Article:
Confidence among consumers has risen further as lockdown restrictions ease, but they are only cautiously optimistic, a survey has suggested.
The GFK consumer confidence index for April edged a point higher to -15, having last month surged to its highest level since the start of the pandemic, climbing seven points on the back of news that social distancing rules could be lifted by the summer.
Although more than half the population has received a single shot of a Covid-19 vaccine, GFK said that people were sounding a note of caution because of new variants that are more resistant to vaccines.
Joe Staton, client strategy director at GFK, said: “The improvement in the consumer mood since January is welcome, but the pandemic has hit household finances hard and on the road ahead we will still see concerns over new variants, rising inflation and the debt overhang.
“Nevertheless, there’s every chance that as the recovery gains momentum and the numbers get stronger, confident consumers will continue to spend and drive the wheels of UK finances into the summer and beyond.”
The rise in the index was driven by optimism about the economy. The index measuring the general economic situation over the next 12 months rose by six points to -11, considerably higher than its pre-pandemic level of -30. The forecast for personal finances over the next year was unchanged at 10, up from 4 in February last year.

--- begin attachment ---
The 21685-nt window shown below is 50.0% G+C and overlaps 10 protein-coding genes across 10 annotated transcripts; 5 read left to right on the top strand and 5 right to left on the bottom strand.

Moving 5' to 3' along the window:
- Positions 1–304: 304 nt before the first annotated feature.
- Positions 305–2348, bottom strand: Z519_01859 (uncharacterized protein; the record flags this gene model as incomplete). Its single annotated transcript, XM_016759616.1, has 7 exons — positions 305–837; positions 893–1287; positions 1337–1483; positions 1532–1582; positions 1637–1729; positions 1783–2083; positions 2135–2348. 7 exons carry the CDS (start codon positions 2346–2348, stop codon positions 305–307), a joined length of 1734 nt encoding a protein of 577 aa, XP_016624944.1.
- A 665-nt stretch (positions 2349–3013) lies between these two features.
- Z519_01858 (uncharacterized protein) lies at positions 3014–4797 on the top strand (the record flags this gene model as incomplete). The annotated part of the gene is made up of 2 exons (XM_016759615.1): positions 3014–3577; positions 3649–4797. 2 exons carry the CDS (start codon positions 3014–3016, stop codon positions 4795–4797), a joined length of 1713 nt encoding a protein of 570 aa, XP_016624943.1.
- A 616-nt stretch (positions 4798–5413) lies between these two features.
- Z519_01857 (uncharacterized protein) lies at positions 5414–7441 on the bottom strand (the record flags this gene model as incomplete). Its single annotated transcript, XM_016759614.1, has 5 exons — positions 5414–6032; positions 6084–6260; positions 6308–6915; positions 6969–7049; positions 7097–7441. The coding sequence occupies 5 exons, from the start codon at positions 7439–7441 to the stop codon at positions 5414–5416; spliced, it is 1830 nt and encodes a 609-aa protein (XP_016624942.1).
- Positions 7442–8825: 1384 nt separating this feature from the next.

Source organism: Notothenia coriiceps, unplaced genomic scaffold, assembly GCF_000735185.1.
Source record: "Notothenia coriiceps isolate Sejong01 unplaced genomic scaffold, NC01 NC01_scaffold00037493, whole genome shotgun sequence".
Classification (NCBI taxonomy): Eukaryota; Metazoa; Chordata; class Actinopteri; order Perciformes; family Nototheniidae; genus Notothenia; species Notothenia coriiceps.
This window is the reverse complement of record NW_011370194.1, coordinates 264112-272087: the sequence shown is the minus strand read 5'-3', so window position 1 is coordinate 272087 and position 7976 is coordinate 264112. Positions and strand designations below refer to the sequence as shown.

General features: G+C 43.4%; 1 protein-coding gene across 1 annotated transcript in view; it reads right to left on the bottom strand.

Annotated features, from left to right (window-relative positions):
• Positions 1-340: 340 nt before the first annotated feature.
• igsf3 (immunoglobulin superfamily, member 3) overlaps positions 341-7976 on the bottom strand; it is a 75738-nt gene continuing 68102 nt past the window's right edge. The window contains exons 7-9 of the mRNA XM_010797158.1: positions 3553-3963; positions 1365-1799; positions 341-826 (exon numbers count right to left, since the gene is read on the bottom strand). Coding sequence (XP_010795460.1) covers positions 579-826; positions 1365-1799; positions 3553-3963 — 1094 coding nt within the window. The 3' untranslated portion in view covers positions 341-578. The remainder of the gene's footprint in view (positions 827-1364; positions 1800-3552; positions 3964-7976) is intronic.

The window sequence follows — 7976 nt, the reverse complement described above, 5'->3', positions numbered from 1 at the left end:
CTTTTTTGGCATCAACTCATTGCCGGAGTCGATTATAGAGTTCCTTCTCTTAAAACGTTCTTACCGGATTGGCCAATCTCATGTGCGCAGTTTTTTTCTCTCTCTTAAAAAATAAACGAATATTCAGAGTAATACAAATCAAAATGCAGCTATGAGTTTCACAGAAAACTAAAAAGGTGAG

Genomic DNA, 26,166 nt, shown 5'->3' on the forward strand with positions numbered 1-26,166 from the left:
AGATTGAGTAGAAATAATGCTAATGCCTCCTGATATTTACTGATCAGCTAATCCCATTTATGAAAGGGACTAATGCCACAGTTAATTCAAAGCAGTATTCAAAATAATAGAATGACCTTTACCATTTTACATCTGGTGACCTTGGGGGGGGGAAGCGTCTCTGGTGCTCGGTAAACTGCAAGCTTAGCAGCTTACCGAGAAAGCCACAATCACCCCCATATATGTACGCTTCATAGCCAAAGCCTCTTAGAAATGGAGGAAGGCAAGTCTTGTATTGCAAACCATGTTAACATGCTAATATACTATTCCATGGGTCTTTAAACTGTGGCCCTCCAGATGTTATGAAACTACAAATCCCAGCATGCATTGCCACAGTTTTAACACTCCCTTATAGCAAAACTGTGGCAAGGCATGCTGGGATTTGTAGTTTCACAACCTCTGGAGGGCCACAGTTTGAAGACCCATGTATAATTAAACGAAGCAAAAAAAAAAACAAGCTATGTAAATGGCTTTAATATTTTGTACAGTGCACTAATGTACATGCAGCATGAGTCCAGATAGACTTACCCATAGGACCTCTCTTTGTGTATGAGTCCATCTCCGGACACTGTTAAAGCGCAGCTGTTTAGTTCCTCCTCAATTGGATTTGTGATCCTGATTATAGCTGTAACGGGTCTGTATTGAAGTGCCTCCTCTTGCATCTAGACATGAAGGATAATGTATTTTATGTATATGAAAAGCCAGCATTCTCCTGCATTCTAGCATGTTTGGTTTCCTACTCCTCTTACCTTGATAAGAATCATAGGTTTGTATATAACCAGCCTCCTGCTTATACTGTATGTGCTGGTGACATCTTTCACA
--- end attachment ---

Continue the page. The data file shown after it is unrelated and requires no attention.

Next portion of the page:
On some measures, households are feeling more confident than they were before the pandemic. Economists are forecasting a strong economic recovery over the summer.
“This clear trend of growing confidence reflects the forecast of a rebound for our economy during the second half of the year,” GFK said.
Consumption dropped more sharply than incomes during the lockdowns, which means that many households have built up substantial savings during the year. Economists hope that people will draw on these savings to help to fuel the economic recovery.
The Bank of England estimates that between £150 billion to £180 billion extra has been saved during the year and that between 5 per cent to 10 per cent of this will be spent over the coming years. Britons continued to add to their savings over the past month, with GFK’s savings index climbing by one point to 22 in April. It is 17 points higher than it was at this time last year.
There are already signs that a consumer-led recovery is under way. Figures from the Office for National Statistics show that shoppers flocked to the high street when non-essential retailers opened their doors last week. Credit and debit purchases of clothes and furniture rose to 89 per cent of pre-pandemic levels in the week to April 15, up 26 percentage points in a week.
Footfall in the week to April 17 was at 75 per cent of its level two years earlier, up 31 points on the previous week. Restaurant bookings were at 60 per cent of their average level two years ago.